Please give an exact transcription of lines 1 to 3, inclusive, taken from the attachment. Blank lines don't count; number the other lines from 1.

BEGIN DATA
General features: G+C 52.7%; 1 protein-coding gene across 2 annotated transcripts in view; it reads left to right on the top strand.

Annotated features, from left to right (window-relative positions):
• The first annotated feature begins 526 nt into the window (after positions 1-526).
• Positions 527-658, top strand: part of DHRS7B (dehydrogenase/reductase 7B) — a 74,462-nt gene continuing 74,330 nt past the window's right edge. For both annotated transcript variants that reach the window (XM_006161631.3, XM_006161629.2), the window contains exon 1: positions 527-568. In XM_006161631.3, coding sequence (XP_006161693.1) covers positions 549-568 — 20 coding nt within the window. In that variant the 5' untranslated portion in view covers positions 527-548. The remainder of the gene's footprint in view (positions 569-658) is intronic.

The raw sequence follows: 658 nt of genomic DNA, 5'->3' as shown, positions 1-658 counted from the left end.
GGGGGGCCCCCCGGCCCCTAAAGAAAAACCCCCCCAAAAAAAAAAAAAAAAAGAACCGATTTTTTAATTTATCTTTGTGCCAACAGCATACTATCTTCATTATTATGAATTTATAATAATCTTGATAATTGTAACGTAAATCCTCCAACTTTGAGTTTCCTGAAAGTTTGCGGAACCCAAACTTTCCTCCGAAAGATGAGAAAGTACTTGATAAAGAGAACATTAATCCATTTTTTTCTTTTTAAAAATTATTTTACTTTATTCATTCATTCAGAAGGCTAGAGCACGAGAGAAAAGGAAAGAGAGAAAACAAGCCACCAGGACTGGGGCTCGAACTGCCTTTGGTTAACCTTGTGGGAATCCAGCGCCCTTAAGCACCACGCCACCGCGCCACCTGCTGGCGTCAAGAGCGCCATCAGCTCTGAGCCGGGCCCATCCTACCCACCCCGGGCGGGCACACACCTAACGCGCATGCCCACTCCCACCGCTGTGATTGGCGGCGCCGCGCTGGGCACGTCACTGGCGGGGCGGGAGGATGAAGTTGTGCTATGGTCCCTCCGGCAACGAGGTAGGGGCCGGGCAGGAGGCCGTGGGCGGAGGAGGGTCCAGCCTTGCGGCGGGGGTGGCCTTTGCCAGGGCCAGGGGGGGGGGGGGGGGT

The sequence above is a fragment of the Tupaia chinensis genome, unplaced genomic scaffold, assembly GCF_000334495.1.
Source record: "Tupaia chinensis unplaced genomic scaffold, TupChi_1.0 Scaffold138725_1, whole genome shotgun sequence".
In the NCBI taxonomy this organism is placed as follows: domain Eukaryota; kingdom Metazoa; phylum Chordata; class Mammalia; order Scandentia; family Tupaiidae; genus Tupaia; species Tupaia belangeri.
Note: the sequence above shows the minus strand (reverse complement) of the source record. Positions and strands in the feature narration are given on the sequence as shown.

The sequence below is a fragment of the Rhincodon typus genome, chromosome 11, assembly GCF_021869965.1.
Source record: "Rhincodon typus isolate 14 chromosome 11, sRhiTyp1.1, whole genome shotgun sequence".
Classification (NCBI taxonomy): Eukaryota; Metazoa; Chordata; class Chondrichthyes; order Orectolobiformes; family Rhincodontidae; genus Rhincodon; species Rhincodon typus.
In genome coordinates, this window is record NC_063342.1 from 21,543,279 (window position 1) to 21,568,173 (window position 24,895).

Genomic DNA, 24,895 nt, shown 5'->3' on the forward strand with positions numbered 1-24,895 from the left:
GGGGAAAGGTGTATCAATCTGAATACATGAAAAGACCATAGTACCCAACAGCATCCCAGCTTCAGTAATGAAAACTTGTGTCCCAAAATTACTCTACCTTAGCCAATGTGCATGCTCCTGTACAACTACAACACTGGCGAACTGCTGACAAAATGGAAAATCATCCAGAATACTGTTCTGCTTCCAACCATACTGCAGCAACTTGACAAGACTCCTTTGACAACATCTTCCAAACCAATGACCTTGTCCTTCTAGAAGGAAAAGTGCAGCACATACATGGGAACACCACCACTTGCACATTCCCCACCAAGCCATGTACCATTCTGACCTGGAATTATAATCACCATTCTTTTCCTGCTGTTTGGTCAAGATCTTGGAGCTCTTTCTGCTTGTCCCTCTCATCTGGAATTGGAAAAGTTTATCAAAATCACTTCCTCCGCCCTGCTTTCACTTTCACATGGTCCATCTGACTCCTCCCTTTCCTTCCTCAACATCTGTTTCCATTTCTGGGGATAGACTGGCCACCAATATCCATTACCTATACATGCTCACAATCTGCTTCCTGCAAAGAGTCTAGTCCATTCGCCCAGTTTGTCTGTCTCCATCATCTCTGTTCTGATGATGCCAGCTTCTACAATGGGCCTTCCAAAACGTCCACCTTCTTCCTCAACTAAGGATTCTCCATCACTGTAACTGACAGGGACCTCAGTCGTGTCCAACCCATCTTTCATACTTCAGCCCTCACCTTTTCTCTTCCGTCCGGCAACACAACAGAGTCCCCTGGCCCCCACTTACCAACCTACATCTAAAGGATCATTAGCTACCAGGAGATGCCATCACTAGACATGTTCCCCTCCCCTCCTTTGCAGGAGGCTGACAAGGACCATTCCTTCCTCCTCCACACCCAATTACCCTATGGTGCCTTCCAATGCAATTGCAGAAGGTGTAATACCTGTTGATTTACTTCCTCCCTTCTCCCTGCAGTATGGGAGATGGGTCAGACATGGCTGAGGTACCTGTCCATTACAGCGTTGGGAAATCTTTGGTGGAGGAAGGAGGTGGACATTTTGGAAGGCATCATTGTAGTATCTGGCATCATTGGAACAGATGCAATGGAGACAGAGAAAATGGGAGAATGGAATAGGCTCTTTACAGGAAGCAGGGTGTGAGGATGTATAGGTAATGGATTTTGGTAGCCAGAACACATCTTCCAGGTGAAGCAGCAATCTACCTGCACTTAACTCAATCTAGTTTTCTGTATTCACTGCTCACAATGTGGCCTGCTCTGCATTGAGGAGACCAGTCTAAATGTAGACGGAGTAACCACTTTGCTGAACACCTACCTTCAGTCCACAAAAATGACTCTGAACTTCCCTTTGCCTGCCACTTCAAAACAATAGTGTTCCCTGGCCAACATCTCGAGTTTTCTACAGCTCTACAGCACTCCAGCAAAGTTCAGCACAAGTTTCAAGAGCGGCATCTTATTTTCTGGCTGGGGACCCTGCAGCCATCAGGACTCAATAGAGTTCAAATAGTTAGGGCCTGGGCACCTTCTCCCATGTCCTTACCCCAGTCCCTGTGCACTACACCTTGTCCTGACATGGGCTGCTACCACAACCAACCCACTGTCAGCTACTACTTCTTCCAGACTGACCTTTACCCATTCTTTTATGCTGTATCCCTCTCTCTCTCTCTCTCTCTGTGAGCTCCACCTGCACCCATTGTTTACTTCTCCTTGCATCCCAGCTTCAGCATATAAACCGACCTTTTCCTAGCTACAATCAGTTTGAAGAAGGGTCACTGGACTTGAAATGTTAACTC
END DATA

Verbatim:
General features: G+C 52.7%; 1 protein-coding gene across 2 annotated transcripts in view; it reads left to right on the top strand.

Annotated features, from left to right (window-relative positions):
• The first annotated feature begins 526 nt into the window (after positions 1-526).